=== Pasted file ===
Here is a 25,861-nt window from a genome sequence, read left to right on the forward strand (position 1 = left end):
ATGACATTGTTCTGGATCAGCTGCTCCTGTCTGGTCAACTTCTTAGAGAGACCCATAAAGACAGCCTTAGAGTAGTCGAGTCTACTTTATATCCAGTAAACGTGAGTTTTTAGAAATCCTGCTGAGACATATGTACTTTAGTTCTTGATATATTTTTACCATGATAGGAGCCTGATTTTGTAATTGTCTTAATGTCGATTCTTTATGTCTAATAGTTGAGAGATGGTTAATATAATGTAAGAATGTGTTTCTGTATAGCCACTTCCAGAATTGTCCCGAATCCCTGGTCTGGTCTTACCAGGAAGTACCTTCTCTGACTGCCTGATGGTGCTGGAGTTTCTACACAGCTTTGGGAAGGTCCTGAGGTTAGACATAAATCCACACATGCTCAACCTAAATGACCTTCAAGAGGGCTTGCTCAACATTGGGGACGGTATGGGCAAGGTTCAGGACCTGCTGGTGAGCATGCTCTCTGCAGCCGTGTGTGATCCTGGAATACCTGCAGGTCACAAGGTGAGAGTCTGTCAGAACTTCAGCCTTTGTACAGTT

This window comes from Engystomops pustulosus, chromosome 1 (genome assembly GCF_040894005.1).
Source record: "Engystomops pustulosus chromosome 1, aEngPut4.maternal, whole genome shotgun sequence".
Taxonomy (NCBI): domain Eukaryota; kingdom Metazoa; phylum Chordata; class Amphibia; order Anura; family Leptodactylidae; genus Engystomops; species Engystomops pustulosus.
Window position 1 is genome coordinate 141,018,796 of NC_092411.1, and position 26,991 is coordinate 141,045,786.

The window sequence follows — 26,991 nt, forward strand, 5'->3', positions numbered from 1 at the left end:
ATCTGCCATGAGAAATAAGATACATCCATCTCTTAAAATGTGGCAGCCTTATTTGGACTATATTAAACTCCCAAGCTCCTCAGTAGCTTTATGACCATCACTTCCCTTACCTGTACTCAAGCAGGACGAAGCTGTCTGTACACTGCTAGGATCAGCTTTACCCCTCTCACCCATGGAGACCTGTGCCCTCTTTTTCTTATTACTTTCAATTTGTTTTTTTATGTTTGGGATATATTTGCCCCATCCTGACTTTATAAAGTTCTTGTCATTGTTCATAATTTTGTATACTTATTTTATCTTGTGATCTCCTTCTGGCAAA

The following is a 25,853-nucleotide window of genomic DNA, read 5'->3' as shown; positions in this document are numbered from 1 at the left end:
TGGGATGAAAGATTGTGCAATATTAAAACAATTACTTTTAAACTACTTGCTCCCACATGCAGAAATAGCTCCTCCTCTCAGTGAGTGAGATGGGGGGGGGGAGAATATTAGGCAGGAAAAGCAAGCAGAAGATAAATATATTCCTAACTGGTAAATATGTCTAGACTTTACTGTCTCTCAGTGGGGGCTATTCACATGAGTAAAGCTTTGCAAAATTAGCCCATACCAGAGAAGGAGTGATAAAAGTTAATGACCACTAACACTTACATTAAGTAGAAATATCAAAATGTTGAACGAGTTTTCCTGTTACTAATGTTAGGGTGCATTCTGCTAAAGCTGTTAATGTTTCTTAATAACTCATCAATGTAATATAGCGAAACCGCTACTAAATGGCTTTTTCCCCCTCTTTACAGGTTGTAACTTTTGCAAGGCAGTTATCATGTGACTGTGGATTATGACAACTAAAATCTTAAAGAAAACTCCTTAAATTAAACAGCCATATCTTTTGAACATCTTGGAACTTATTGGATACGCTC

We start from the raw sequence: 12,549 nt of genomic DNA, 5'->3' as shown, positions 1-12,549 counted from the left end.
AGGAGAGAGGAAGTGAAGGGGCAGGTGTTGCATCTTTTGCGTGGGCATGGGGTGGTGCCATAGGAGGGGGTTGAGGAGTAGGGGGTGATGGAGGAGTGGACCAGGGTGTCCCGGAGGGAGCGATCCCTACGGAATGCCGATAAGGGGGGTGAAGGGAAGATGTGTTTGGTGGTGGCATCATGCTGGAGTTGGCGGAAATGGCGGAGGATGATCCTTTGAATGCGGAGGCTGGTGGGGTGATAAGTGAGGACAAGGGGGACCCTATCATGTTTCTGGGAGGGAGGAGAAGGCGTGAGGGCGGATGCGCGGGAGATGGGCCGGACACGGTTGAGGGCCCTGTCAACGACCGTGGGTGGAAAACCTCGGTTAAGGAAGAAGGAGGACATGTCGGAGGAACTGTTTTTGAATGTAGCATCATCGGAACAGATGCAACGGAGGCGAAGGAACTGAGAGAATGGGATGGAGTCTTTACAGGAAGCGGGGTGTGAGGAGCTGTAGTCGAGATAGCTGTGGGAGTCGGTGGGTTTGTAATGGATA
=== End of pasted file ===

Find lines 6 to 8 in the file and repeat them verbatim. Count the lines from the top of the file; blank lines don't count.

Window position 1 is genome coordinate 141,018,796 of NC_092411.1, and position 26,991 is coordinate 141,045,786.

The window sequence follows — 26,991 nt, forward strand, 5'->3', positions numbered from 1 at the left end:
ATCTGCCATGAGAAATAAGATACATCCATCTCTTAAAATGTGGCAGCCTTATTTGGACTATATTAAACTCCCAAGCTCCTCAGTAGCTTTATGACCATCACTTCCCTTACCTGTACTCAAGCAGGACGAAGCTGTCTGTACACTGCTAGGATCAGCTTTACCCCTCTCACCCATGGAGACCTGTGCCCTCTTTTTCTTATTACTTTCAATTTGTTTTTTTATGTTTGGGATATATTTGCCCCATCCTGACTTTATAAAGTTCTTGTCATTGTTCATAATTTTGTATACTTATTTTATCTTGTGATCTCCTTCTGGCAAA